God does not demand that every man attain to what is theoretically highest and best. It is better to be a good street sweeper than a bad writer, better to be a good bartender than a bad doctor, and the repentant thief who died with Jesus on Calvary was far more perfect than the holy ones who had Him nailed to the cross. And yet, abstractly speaking, what is more holy than the priesthood and less holy than the state of a criminal? The dying thief had, perhaps, disobeyed the will of God in many things: but in the most important event of his life he listened and obeyed. The Pharisees had kept the law to the letter and had spent their lives in the pursuit of a most scrupulous perfection. But they were so intent upon perfection as an abstraction that when God manifested His will and His perfection in a concrete and definite way they had no choice but to reject it. ―Thomas Merton, No Man Is an Island

Christine McDonald was recently featured on Fox 4 News. See the link below for the written article and video report.

“Love your neighbor, all of ’em.” -Christine Clarity McDonald

https://crypurplemovie.com/

Christine McDonald to Speak at INSPIRE

Posted in #PaulthePoke, Christine "Clarity" McDonald, Culture with tags , , , , , , on August 16, 2019 by paulthepoke

As a child, Christine McDonald’s life at home was nightmarish. She was in a poverty-stricken, fatherless home. Her mother struggled with mental illness. She suffered from sexual abuse. She’d been in juvenile justice and foster care.

She ran away — dozens of time.

Now an author, whose first book about her journey out of sexual exploitation and human trafficking is to be made into a film, McDonald is a consultant and motivational speaker…

https://www.facebook.com/events/472527770156471/permalink/489917895084125/

Christine is set to speak about under-served and marginalized populations during INSPIRE, a daylong women’s conference September 14, 2019 to raise money for homeless children and help women “nourish, beautify and feed their souls.”

INSPIRE is 9:30 a.m.-3:30 p.m. September 14 at Miller Performing Arts Center, 501 Madison St. in Jefferson City, Missouri.

Tickets are $50 and may be found at haloworldwide.org. Once on the site, click on “Events,” then on “INSPIRE: A women’s conference to benefit HALO.”

A tab for buying tickets is on that page. VIP tickets, which cost $100, will allow ticket-holders to attend a meet-and-greet with speakers at a cocktail and hors d’oeuvres reception following the event from 4-6 p.m. in the Bella Vista Room at Double Tree by Hilton Hotel, 422 Monroe St. in Jefferson City, Missouri.

For the complete article, see the link below.

http://www.newstribune.com/news/local/story/2019/aug/15/sex-trafficking-survivor-speak-halo-event/790785/

“Love your neighbor, all of ’em.” -Christine Clarity McDonald

https://crypurplemovie.com/


72 Summer Hours… Christine McDonald

Posted in #PaulthePoke, Christine "Clarity" McDonald, Culture with tags , , , , on June 1, 2019 by paulthepoke

Caution: Very Adult Content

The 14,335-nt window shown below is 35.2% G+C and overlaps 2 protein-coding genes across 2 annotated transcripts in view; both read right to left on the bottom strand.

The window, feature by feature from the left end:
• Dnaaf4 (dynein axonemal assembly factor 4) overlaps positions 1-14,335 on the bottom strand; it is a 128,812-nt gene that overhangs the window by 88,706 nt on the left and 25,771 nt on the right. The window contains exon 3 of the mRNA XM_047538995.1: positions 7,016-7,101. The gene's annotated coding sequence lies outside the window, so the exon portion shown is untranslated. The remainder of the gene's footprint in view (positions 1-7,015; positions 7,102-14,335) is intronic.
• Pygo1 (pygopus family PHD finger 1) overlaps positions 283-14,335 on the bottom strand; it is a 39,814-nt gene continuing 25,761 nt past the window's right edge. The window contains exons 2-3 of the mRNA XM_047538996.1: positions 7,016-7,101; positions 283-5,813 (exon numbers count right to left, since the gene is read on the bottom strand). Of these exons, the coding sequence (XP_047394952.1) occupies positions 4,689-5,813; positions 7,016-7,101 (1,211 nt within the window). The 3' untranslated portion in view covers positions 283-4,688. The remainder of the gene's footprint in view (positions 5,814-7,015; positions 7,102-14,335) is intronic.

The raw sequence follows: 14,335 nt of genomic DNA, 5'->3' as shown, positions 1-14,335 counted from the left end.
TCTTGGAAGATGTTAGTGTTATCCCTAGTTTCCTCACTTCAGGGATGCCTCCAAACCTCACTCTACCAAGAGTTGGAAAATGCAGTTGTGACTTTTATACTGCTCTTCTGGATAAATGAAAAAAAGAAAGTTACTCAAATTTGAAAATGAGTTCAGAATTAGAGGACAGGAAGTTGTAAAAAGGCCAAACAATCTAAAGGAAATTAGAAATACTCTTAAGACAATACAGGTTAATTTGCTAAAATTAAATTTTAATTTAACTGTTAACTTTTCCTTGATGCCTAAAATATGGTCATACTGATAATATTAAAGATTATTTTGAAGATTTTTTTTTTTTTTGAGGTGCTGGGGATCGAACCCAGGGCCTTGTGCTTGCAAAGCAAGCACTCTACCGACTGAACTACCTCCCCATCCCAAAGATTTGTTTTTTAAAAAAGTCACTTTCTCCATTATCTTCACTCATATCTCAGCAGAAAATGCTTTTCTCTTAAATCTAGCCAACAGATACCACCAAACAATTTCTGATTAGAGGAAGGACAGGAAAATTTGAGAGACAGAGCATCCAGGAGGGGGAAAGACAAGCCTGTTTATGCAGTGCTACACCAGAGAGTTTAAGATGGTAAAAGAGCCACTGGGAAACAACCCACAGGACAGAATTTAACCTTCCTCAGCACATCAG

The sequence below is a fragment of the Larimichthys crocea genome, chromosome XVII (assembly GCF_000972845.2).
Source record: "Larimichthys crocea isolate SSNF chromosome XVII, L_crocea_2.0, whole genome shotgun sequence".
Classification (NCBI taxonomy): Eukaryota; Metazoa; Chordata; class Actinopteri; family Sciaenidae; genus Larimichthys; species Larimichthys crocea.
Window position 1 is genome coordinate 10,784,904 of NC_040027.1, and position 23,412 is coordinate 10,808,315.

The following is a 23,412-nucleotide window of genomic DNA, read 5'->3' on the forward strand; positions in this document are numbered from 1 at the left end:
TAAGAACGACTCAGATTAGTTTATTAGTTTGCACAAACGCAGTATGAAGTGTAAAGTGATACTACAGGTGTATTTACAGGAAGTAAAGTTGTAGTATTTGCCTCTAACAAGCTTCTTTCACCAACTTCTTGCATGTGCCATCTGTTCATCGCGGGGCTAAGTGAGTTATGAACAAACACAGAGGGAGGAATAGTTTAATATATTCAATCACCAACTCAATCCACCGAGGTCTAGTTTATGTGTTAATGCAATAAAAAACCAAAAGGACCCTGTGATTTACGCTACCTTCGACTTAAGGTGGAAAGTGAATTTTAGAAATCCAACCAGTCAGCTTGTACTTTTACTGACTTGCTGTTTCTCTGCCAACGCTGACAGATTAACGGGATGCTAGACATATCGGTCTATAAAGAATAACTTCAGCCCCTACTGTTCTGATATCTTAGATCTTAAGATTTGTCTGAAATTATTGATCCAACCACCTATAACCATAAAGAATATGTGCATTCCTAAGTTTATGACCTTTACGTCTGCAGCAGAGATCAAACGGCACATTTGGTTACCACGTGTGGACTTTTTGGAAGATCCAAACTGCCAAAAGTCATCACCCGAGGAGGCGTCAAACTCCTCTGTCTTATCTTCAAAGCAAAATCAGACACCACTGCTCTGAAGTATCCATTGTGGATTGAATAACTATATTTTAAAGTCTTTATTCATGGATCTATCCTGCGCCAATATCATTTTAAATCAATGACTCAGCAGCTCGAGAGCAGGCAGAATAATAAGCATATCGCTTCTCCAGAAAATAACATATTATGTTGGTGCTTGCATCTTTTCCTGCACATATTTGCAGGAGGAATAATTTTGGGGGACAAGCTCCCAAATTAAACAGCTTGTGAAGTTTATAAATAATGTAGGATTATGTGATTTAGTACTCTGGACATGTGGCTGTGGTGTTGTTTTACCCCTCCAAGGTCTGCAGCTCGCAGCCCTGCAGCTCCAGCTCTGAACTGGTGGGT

Isaiah 29:20 For the ruthless shall come to nothing and the scoffer cease, and all who watch to do evil shall be cut off…

I read somewhere that an individual’s mental and emotional psyche can be altered and changed forever in as little as 72 hours under the right conditions, such as sleep deprivation, food deprivation, and violence (or the perceived threats of violence) intertwined with random acts of kindness. A lot can happen in 72 hours that can affect an entire lifetime.

It was a scorching hot summer day. I had been standing on the corner through most of the heat of the day. I’d taken my shoes off blocks before as I was walking up and down the Avenue in the hope that someone would pick me up. My hair had been uncombed for days, if not weeks. I’d also been without a bath for a long time. Flies swarmed around me. It was too hot even to think about my hunger. By now I was hoping I might even make it to jail for a shower and some sleep.

Finally, a guy in a fancy new truck pulled up next to me. He was in his mid–to–late thirties, and he had a warm smile. He made eye contact, his teeth were straight and white, and his face was clean–shaven. His clothes were nice, and his hands were clean.

He rolled his window down. “You hot?” he asked. His voice was mild and soft. He held out a bottle of water. The air–conditioning from the truck felt cool. So I got in. I drank the water. He asked what kind of music I liked, and if I was hungry. At the time I was just hot and thirsty. I poured water on some napkins and wiped my face and hands clean as we drove.

He gave me 20 bucks. “That’s for food,” he said, “No strings attached.” Then he handed me a $50 bill and said, “This is for our date.” He said he would find a shady place to park, and noted that he was in a hurry. He said he was between meetings for work, so we drove to the cemetery down the street and parked under a tree.

…The zip ties grew tighter. He grabbed my hair and put strips of tape across my eyes and across my mouth. He threw a blanket or something over me as he used his hand to force me farther down on the floorboard. He spoke calmly, “The more you move, the tighter those zip ties will be. We have a long drive, and I’d hate for you to cut off your circulation before we arrive at our destination.”